Costa Rican Constitution

Costa Rica is a free and independent republic and its people have enjoyed a peaceful, democratic way of life since 1889. The military as a division of the Costa Rican government was abolished in 1948 and is now prohibited by the Costa Rican Constitution.

The current leadership consists of three branches of government including the President, elected by popular vote for a period of four-years and exercising executive powers; the Congress, a single chambered legislature, whose members are also elected by popular vote for a four-year term; and the Supreme Court, acting as the judicial body of the nation.

The Constitution guarantees and protects its peoples right to life, freedom and basic civil liberties. The death sentence was abolished in 1882, which has provided an ideal environment for several prestigious international human rights organization who have established their headquarters here in Costa Rica.

The country enjoys a quiet co-existence with its neighbors aided in part by president Dr. Oscar Arias, a Nobel Peace Prize winner, for his negotiating efforts throughout Central America.

Perpetual Neutrality was proclaimed in Costa Rica in 1983.


The national currency of Costa Rica is the Colon. U.S. dollars can be easily exchanged throughout the country at any bank, national or private, and also at most hotels and money exchange companies. In addition, nearly all hotels plus some restaurants and shops will accept U.S. dollars as payment. Canadian dollars may be exchanged at branches of Banco Nacional and other monetary currencies should be converted in San José at either Banco Central de Costa Rica or at a currency exchange house. Be certain to check daily exchange rates at local banks, currency houses or in the local newspaper as it changes continually.

The banking system in Costa Rica is very modern and offers all local and international services. This includes issuing credit and debit cards, loans and both personalized and computerized banking. Automatic Teller Machines (ATM’s) are available throughout the country and will accept PLUS cards as well as local ATM cards. Visa credit card advances are easily obtained at most local banks.

Out-of-country income is not taxed in Costa Rica, and if you are employed in this country, income tax is minimal. Basic property taxes are six-tenths of one percent of the property stated value, which is nominal by North American standards.

The cost of living is probably one of the most important issues concerning prospective full-time residents. Although the cost of living here is less than that of the United States, the difference is not dramatic. Housekeeping and gardening help is very affordable, as are other conveniences, which are often considered a luxury. On average, a monthly income between $1,500 to $2,500 with established accommodations will provide for quite a comfortable lifestyle.

Weather in Paradise

Costa Rica weather boasts about as many microclimates as could be found in any country in the world. Like it cool? Try high up in the mountains above the Central Valley of Costa Rica. Hot and dry on the beach? Try the Guanacaste Gold Coast. Want to live in the rain forest? Like remote? Check out the Osa Peninsula. Whatever your preference, Costa Rica has something for everyone.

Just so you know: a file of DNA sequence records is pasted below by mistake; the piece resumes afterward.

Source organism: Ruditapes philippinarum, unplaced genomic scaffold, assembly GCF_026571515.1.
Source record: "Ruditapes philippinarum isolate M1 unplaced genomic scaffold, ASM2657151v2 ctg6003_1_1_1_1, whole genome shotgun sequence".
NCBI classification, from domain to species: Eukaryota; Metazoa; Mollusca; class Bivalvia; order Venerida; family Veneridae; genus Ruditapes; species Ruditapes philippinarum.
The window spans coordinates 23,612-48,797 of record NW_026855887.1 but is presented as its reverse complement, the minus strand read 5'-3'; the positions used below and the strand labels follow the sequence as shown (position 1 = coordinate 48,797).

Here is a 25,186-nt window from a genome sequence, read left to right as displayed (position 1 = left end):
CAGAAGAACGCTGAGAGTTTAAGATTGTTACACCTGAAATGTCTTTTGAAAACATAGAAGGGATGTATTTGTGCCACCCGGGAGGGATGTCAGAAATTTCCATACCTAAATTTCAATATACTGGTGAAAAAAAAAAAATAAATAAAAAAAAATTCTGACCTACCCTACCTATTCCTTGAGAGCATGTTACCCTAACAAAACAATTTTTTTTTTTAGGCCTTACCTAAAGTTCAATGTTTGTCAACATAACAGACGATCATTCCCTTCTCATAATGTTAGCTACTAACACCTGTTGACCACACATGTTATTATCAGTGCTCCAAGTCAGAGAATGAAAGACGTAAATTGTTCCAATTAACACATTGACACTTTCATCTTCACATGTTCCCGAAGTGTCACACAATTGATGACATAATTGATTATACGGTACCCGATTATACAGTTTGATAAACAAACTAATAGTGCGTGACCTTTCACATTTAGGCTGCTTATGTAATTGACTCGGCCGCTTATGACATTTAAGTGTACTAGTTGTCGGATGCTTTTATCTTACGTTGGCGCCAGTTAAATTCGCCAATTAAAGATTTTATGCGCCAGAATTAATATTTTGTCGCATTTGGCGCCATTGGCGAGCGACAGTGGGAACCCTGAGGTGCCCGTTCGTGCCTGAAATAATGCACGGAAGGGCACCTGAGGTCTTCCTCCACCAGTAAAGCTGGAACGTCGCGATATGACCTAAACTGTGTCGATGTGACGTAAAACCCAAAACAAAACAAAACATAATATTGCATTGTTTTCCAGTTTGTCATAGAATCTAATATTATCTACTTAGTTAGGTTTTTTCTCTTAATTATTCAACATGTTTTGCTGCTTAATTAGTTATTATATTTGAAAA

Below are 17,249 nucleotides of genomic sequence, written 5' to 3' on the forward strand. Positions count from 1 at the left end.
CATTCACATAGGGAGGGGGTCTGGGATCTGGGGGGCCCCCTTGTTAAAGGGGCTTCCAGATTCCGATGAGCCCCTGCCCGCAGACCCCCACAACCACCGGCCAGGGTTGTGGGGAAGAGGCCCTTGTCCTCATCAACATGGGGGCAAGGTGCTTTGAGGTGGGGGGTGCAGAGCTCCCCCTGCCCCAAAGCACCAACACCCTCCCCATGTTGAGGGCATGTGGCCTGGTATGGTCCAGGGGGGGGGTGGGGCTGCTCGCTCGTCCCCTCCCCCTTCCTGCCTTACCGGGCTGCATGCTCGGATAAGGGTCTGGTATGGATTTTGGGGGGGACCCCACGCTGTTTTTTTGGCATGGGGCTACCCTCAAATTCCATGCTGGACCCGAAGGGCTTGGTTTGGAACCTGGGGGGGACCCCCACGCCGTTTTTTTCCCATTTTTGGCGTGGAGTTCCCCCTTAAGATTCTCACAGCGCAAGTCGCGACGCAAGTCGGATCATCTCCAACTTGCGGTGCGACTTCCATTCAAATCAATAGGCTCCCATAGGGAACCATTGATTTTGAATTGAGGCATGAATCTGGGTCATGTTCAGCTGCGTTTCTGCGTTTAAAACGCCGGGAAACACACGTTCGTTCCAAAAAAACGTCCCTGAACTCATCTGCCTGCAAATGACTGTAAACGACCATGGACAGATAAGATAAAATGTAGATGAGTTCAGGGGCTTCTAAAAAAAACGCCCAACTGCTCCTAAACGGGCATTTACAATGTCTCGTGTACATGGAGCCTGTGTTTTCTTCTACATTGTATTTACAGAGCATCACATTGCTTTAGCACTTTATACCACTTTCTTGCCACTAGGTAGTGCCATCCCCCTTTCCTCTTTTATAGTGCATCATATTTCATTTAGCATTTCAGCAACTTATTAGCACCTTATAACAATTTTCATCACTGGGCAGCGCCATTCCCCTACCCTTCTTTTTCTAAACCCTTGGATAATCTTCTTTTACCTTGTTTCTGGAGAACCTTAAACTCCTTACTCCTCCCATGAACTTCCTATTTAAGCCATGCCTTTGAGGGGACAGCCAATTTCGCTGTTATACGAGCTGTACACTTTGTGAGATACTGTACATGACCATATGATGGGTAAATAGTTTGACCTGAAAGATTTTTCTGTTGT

Some areas such as Grecia and Atenas, forty-five minutes from San José, are famous for their comfortable climate. In fact, the whole of Costa Rica boasts spring-like climate at least ten months out of the year. Temperatures in the Central Valley and the mountains average 68º degrees Fahrenheit (20º degrees Celsius) and in the lower coastal areas, about 79º degrees Fahrenheit ( 26º degrees Celsius). In the northern province of Guanacaste they say half the year is like living in Hawaii and the other, like living in Palm Springs, California.

Pura Vida

The expression “Pura Vida,” literally translated as “Pure Life,” describes the Costa Rican way of life. Ticos, as the locals commonly call themselves, are their country’s greatest asset and are renowned for their friendliness. They are warm hearted, gracious, educated, entrepreneurial and ready to accept you into their country, their lives, and their homes. In addition, foreigners are usually pleasantly surprised to discover how many of their neighbors are also from foreign soil.

The official language of Costa Rica is Spanish, but a great many Costa Ricans speak English. Additionally, as Costa Rica continues to attract visitors from the United States, Canada, Europe and Asia, other languages such as French, German, Italian, Chinese and Dutch are becoming more and more prevalent.

10 Reasons to Love Here

  • Political stability.
  • Peace and democracy.
  • No army.
  • Fiscal incentives and local exemptions.
  • Regional incentives.
  • Low cost of living in Costa Rica and highly qualified labor force.
  • Streamlined real estate investment procedures.
  • Costa Rica realtors offering real estate investment opportunities
  • Simple and streamlined import and export procedures.
  • Official participation in important international exhibitions and commercial missions to main international markets.
  • Excellent electricity, water, telecommunications, insurance, banking and health services.
  • Infrastructure suited to export and tourism needs.
  • Excellent Costa Rica weather and geographic location.
  • Protected national parks and reserves with great variety of flora and fauna.
  • Special immigration status for investors, executives, technicians and their families.
  • International prestige and recognition of Costa Rican products. Open support to private development initiatives that promote employment, technology transfer, national income, social and economic development and the preservation of the environment.

This is just a small collection of the positive attributes of living in Costa Rica.